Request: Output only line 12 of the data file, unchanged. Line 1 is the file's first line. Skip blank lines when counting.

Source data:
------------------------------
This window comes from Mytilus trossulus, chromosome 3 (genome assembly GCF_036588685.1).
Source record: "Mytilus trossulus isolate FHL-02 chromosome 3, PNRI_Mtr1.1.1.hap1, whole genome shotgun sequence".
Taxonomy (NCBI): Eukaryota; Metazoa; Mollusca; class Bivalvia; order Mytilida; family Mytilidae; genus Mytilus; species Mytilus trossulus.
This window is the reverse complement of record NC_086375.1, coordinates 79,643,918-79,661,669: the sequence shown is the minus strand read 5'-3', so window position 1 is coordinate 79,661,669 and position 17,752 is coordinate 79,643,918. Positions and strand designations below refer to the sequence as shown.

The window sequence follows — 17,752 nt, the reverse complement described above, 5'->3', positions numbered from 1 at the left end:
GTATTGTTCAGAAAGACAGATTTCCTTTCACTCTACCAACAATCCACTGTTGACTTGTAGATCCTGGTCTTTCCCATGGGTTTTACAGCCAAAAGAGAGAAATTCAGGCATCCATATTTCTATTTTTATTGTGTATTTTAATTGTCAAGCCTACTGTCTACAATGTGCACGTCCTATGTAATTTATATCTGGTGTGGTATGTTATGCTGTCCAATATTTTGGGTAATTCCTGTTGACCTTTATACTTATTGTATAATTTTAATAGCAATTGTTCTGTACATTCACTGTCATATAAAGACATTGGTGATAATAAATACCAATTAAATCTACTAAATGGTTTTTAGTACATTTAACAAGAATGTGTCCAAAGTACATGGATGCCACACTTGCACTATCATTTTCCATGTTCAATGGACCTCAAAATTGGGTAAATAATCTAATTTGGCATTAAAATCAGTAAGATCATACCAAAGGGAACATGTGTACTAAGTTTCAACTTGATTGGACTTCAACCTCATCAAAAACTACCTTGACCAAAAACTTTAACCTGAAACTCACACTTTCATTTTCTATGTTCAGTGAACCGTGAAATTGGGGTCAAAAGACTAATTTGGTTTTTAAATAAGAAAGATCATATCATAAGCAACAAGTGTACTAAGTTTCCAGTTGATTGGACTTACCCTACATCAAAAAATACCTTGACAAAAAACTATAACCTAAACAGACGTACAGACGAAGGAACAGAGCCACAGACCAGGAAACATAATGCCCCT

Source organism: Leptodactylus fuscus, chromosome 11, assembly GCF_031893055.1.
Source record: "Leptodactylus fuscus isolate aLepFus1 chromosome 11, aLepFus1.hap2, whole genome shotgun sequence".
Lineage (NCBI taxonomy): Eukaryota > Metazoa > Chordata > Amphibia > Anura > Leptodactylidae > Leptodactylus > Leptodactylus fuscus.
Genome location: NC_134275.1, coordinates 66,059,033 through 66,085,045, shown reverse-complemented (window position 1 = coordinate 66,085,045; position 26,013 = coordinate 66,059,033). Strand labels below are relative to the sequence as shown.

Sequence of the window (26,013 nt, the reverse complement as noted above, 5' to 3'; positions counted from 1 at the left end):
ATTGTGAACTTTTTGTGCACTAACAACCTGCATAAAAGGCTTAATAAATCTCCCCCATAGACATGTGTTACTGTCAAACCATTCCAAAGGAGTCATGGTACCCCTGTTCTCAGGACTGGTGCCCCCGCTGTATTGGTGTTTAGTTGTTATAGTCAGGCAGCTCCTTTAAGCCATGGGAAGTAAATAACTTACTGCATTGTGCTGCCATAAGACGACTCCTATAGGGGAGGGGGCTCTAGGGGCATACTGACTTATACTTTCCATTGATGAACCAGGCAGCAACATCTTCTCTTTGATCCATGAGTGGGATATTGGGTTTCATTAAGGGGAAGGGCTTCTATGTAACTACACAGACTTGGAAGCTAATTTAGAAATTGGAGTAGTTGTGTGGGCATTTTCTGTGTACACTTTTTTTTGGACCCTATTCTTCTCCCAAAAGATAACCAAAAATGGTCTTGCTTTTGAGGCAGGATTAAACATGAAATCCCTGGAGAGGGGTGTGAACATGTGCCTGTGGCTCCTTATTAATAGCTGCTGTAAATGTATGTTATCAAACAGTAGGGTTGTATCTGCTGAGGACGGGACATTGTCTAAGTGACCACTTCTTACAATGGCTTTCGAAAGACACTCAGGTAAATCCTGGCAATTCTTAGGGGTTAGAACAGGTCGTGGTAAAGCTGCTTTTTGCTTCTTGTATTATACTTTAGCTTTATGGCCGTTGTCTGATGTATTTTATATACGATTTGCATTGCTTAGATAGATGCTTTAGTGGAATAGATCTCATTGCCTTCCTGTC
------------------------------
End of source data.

ATTGTGAACTTTTTGTGCACTAACAACCTGCATAAAAGGCTTAATAAATCTCCCCCATAGACATGTGTTACTGTCAAACCATTCCAAAGGAGTCATGGTACCCCTGTTCTCAGGACTGGTGCCCCCGCTGTATTGGTGTTTAGTTGTTATAGTCAGGCAGCTCCTTTAAGCCATGGGAAGTAAATAACTTACTGCATTGTGCTGCCATAAGACGACTCCTATAGGGGAGGGGGCTCTAGGGGCATACTGACTTATACTTTCCATTGATGAACCAGGCAGCAACATCTTCTCTTTGATCCATGAGTGGGATATTGGGTTTCATTAAGGGGAAGGGCTTCTATGTAACTACACAGACTTGGAAGCTAATTTAGAAATTGGAGTAGTTGTGTGGGCATTTTCTGTGTACACTTTTTTTTGGACCCTATTCTTCTCCCAAAAGATAACCAAAAATGGTCTTGCTTTTGAGGCAGGATTAAACATGAAATCCCTGGAGAGGGGTGTGAACATGTGCCTGTGGCTCCTTATTAATAGCTGCTGTAAATGTATGTTATCAAACAGTAGGGTTGTATCTGCTGAGGACGGGACATTGTCTAAGTGACCACTTCTTACAATGGCTTTCGAAAGACACTCAGGTAAATCCTGGCAATTCTTAGGGGTTAGAACAGGTCGTGGTAAAGCTGCTTTTTGCTTCTTGTATTATACTTTAGCTTTATGGCCGTTGTCTGATGTATTTTATATACGATTTGCATTGCTTAGATAGATGCTTTAGTGGAATAGATCTCATTGCCTTCCTGTC